Utilizamos cookies propias y de terceros para ofrecerte una mejor experiencia y servicio. Si continúas navegando, estás aceptando nuestra política de cookies. Pero puedes cambiar la configuración en cualquier momento.Más información
As has been mentioned, the problems attributed to the facilities in zoos don’t just take into account the lack of space, but also the isolation and the lack of stimulus as a result of living alone in denaturalised compartments.
Regarding the conditions of quality of life of animals in zoos, it should be noted that:
Animals should always have a place to take shelter and hide from public view. It is essential to the nature of wild fauna to flee from human contact, so not having such a refuge could cause them a high level of stress, and if this goes on for a long time it brings about abnormal and stereotypic behaviour.
A programme of environmental enhancement for each species should be designed to offer the animals tools and structures which stimulate them, so that they may do other things and spend their time, as far as possible, the way they would in the wild.
The social behaviour of each animal should be known, also the relationships they establish with other individuals of the same species and with the other species that share their natural habitat.
13% of the animals in Barcelona zoo were born in the wild.
All the deficiencies related to the above factors, together with other important factors such as the shows and interactions that the animals are forced to perform, mean that they may develop a wide range of disorders and abnormal behaviours, such as the ones listed below:
Eating disorders: bulimia, repetitive vomiting, ingestion of vomit and regurgitation can all be observed. It is common in gorillas and chimpanzees.
Coprophagia: it consists of playing with and/or eating excrement, wiping it on the walls, on the windows, etc. It is common in gorillas and chimpanzees.
Self-harm: the animal causes physical damage to itself, such as biting its tail or paws, hitting its head or pulling out its hair, among other things. It is frequent in felines, bears and primates.
Apathy: the animals are indifferent, they don’t react to any stimulus. It can be observed in many species and is common when individuals of social species are isolated or separated.
Aggressiveness: intense or regular aggression towards other individuals or objects. It may be due to living together in groups with inadequate structures, an excess of dominant individuals, the stress caused by frustration, etc.
Stereotypic behaviours: that animals perform compulsively and repetitively, with no aim. It is common in many species: elephants, tigers, bears, etc.
Pacing: it consists of walking from one side to the other, always following the same path. In some cases the path may be clearly traced into the floor. It is especially common in big cats, but may also be observed in other species such as hyenas, racoons, etc.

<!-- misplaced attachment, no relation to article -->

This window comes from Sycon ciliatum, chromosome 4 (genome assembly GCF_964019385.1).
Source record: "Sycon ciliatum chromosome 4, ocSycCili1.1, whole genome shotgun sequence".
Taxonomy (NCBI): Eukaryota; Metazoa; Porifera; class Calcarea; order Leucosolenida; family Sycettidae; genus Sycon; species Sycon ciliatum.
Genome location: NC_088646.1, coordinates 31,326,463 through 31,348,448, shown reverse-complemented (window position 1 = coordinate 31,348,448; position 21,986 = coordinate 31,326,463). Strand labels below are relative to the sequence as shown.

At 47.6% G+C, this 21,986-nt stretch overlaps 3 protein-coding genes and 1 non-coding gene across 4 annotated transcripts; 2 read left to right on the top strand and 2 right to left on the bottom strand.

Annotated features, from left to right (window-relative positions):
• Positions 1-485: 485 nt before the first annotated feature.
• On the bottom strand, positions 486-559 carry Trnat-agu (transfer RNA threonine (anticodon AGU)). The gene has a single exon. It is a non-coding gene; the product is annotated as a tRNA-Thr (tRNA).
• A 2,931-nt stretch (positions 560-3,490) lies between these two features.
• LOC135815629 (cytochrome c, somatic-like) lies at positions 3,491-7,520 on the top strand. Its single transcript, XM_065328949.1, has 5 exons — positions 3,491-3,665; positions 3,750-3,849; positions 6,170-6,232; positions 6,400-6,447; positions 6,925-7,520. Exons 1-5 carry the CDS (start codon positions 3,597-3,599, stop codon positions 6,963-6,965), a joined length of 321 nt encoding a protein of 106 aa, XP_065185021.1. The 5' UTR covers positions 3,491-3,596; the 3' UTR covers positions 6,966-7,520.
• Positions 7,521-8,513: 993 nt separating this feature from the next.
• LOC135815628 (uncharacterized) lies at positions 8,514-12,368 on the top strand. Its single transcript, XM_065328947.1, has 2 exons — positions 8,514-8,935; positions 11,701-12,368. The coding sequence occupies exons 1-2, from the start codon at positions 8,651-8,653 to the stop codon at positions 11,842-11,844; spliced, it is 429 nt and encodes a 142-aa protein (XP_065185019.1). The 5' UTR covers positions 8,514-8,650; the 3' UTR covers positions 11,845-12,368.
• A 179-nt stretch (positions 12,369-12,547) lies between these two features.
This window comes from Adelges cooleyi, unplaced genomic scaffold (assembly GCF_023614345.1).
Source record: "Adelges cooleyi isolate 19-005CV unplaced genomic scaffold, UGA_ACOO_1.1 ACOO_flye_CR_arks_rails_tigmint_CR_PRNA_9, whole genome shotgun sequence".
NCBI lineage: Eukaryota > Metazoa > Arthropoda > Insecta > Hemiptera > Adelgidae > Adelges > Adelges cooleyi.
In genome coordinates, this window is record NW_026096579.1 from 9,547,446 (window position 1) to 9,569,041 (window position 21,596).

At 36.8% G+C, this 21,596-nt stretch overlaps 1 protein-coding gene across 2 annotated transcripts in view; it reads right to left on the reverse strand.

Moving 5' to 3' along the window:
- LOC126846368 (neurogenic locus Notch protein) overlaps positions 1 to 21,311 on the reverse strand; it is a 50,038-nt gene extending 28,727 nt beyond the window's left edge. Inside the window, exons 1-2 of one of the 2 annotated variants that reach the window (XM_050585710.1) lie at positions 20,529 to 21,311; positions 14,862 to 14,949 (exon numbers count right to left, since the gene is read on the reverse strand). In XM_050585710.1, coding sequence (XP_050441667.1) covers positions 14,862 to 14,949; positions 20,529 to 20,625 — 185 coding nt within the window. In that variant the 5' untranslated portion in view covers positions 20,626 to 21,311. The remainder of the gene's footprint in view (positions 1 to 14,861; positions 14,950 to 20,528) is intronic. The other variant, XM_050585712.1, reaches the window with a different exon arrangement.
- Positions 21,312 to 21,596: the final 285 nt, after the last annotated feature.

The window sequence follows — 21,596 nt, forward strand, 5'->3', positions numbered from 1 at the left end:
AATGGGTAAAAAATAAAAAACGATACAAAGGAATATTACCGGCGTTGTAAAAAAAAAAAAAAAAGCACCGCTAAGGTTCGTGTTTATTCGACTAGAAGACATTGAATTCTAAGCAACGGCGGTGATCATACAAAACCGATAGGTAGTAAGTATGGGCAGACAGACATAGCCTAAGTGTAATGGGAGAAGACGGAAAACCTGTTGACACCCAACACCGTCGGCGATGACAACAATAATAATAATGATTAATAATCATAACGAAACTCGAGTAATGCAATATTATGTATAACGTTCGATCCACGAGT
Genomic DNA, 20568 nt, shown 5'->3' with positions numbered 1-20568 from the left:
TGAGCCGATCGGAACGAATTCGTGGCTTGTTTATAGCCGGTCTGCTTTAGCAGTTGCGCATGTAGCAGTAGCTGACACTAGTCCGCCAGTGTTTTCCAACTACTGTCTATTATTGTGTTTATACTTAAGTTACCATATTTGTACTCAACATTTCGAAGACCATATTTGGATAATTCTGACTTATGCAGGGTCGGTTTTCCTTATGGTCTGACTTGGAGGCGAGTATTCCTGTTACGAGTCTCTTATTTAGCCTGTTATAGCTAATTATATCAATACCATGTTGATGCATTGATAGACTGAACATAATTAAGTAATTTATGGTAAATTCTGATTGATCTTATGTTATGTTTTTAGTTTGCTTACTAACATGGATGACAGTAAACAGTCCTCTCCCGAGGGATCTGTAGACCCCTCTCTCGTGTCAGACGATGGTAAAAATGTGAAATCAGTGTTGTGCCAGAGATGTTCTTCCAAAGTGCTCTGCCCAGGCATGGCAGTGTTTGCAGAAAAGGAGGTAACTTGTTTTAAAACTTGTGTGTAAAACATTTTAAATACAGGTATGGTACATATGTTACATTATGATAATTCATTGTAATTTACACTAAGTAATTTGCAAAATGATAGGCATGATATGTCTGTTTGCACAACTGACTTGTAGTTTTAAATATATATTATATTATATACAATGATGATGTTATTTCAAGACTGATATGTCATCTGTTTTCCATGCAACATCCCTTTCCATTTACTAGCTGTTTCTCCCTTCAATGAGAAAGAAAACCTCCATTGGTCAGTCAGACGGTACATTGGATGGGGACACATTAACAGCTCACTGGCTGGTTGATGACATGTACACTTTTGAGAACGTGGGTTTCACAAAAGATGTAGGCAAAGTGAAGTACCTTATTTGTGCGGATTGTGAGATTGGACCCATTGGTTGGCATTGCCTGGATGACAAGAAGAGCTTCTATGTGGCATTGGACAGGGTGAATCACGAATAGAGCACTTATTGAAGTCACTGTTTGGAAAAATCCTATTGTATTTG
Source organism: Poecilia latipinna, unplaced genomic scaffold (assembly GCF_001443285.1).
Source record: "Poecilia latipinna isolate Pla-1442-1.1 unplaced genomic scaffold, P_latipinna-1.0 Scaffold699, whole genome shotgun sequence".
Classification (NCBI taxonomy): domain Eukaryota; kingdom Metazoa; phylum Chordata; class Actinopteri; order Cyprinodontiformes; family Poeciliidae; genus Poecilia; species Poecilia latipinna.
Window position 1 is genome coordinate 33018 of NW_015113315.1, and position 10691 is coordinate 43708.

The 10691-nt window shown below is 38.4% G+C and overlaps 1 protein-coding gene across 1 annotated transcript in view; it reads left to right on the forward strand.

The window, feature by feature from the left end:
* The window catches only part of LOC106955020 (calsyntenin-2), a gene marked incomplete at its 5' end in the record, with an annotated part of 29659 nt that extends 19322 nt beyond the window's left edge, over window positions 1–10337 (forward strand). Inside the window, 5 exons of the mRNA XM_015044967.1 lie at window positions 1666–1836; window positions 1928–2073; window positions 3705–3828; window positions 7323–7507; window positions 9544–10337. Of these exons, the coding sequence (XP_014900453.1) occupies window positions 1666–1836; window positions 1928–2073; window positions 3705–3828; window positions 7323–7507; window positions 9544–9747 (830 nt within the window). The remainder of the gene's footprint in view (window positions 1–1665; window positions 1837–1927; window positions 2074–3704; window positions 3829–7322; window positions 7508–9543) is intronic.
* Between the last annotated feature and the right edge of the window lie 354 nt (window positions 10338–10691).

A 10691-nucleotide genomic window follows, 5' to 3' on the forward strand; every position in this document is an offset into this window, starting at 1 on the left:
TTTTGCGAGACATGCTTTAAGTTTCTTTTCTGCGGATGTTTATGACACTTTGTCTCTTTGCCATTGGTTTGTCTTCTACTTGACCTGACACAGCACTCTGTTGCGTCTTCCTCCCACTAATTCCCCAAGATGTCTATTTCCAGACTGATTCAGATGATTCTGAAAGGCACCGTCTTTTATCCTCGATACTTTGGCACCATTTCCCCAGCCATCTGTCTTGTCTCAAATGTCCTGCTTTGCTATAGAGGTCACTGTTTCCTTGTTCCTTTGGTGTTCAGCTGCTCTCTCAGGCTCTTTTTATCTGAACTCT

Turning in circles: walking in a defined circular pattern, placing their paws in exactly the same position each time. It is common in bears and elephants.
Games with the tongue: continually licking the walls, bars, doors, etc. It is common in giraffes and camels.
Rocking: constantly rocking the head and shoulders, sometimes the whole body. It is common in elephants and bears.
Excessive grooming: compulsive cleaning, for example, excessive licking or pulling out fur. It is common in primates, and also in bears and parrots, which pull out their feathers.
At the state level
Through InfoZOOS a coalition made up of the organisations ANDA, BORN FREE and FAADA, created to bring about effective change in the way wild animals are managed and treated in zoos.
We lobby the authorities so that the legislation is applied to zoos and those that don’t comply are given penalties or they are closed down.
We sue the centres which break the law.
We carry out inspections in zoos and write the corresponding reports for the authorities and the centres themselves.
We share information regarding the suffering of wild animals living in captivity, especially zoos.
What can you do?
Tell your family and friends, especially children, about the problems animals in zoos have.
Visit a wildlife recovery centre. That is where animals that have been removed from situations of abuse or abandonment are kept. They will help you to understand the problem areas associated with keeping animals in captivity. If you have children you could take them to see educational documentaries, the theatre, a walk along the beach, get to know the fauna that lives in the woods and mountains, to dog and cat homes, or to help out at an animal sanctuary. There are many alternatives to zoos.